Tables 1 and 2 illustrate the combination index between cisplatin and carotenoids (bixin or fucoxanthin) and the interpretation of drug interaction in A549 and HeLa cells, respectively, at four Effective Dose (ED50, ED75, ED90, and ED95). The interaction between carotenoid and cisplatin exhibits a synergistic fashion in A549 cells (Table 1), whereas different degrees of synergism was observed in HeLa cells (Table 2). The sensitivity of lung cancer A549 to cisplatin, as observed in this study, may be attributed to the inhibitory effect of fucoxanthin on the expression of transporter protein, thus increasing intracellular cisplatin concentration, exerting synergistic interaction, and finally leading to cell death (Table 1, Fig. 1).

Table 1 Combination index and drug interaction in A549 cell line
Table 2 Combination index and drug interaction in HeLa cell line
Fig. 1
figure 1

Dose Reduction Index (DRI) of cisplatin and fucoxanthin or bixin at Effective Dose 95 (ED 95) in A549 cell lines (A, B) and HeLa cell line (C, D) at combination ratio carotenoid:cisplatin, IC25: IC50 (Combo 1), IC50: IC50 (Combo 2), and IC75: IC25 (Combo 3)

This study is also the first to report bixin’s ability to modulate cytotoxic effect of cisplatin on lung cancer and cervical cancer cell lines and reduce the required cisplatin dose to inhibit cell growth. One of the mechanisms underlying this finding is probably via inhibition of proteins responsible for multidrug resistance, as reported in previous studies using fucoxanthin, canthaxanthin, and β-carotene [15, 31].

Cisplatin works by generating reactive oxygen species (ROS) (8). Blocking antioxidant mechanism in cancer cells by cisplatin-induced ROS decreases their ability to balance oxidative homeostasis, damaging cellular compartments and leads to apoptosis. Carotenoids fucoxanthin is a molecule that can modulate the intracellular redox status, exerting both antioxidant and pro-oxidant properties, depending on concentration, cell type, and microenvironment of the cells [32]. The mechanism underlying the unfavorable interaction between carotenoids and cisplatin in HeLa cells could be due to the redox status (Table 2). The antioxidant property of bixin may reduce the accumulation of ROS generated by cisplatin in HeLa cells and, therefore, reduce its efficacy and decreased synergistic interaction [33].

The Dose Reduction Index is an estimated value employing simple mathematic calculation to see a reduced concentration of cytotoxic drugs in combination (Fig. 1). Potential interaction can be solely interpolated using combination index (CI), based on the median-effect principle [25]. Use of low dose of cisplatin-based treatment, as seen in A549 cells (Table 1) and HeLa cells (Table 2), augments the sensitivity of cells and yields synergistic interaction with fucoxanthin. The higher dose of fucoxanthin (IC75) used in the combination results in a higher dose reduction of cisplatin as observed in A549 and HeLa cell lines. On the other hand, the higher dose of bixin (IC75) results no significant reduction of cisplatin dose, especially in HeLa cell (Fig. 1). In HeLa cell line, fucoxanthin and bixin may have potency as a cisplatin transporter inhibitor only at a balanced concentration. The activity was later hampered by the ability of carotenoids to act as an antioxidant and protect cancer cells from ROS-induced apoptosis. In comparison, the use of both carotenoids in the A549 cell line is promising as a drug transporter inhibitor without interfering with their antioxidant capacity that can inhibit ROS-induced cell death. The combination between carotenoid, an antioxidant compound, and ROS-inducing chemotherapeutic drugs in exact concentration exerts selective synergistic interaction. Upon targeting transporter, understanding diverse intracellular metabolic process can be further investigated and can potentially lead to the discovery of novel cancer therapeutics.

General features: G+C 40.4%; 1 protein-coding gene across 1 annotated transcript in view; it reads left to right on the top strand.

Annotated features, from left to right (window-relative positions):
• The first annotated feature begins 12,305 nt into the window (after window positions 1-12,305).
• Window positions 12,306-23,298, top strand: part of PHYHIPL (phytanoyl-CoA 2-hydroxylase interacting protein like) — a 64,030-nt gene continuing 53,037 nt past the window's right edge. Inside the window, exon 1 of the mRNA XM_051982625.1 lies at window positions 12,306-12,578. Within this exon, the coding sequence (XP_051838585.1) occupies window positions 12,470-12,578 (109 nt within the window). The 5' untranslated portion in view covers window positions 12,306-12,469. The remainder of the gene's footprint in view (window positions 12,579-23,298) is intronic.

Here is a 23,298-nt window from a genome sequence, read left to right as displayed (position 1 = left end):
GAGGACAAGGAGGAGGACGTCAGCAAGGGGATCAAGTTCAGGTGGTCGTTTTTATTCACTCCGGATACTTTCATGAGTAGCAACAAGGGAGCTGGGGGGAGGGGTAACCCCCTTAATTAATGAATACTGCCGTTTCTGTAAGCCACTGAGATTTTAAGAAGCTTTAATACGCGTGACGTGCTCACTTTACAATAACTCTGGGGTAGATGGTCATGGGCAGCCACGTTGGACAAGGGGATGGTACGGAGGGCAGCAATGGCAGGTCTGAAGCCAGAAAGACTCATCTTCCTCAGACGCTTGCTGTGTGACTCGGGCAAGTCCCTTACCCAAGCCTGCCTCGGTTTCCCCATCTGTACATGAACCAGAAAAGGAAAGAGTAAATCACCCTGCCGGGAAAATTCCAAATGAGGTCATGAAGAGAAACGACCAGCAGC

Additional data should have been performed on the mRNA expression and protein activation of ABC transporters. In addition, in-depth investigation on the mechanism of carotenoids pro-oxidant in various cancer cell types requires further investigation.

Availability of data and materials

The corresponding authors can provide relevant data from the study.


ABC transporter:

ATP-Binding Cassette Transporter


ATP Binding Cassette Subfamily C Member 1




Combination index


Dulbelcco’s modified Eagle’s medium


Dose Reduction Index


Effective Dose


Foetal bovine serum


Inhibitory Concentration


Multi-Drug Resistance 1 gene


Minimum effective dose


Maximum tolerated dose


3-(4,5-Dimethyl-2-thiazolyl)-2,5-diphenyl-2H-tetrazolium bromide


Non-essential amino acids


Reactive oxygen species


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The authors thank Yogiara, Ph.D., for the permission to perform cell culture in his managed Laboratory.


This research was funded by the Ministry of Research, Technology, and Higher Education, Indonesia under Research Grant No. 1208/LL3/PG/2021.

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ADRN conceptualized the project, conducted the experiments, analyzed the data, and wrote the manuscript, LK conducted the experiments and analyzed the data, and MW conceptualized the project, reviewed and edited the manuscript. All authors read and approved the final manuscript.

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Correspondence to Agustina Dwi Retno Nurcahyanti.

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Supplementary Information

Additional file 1: Table S1.

Cytotoxicity of tested substances in cancer cell lines.

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Nurcahyanti, A.D.R., Kusmita, L. & Wink, M. Bixin and fucoxanthin sensitize human lung cancer and cervical cancer cell to cisplatin in vitro. BMC Res Notes 14, 454 (2021).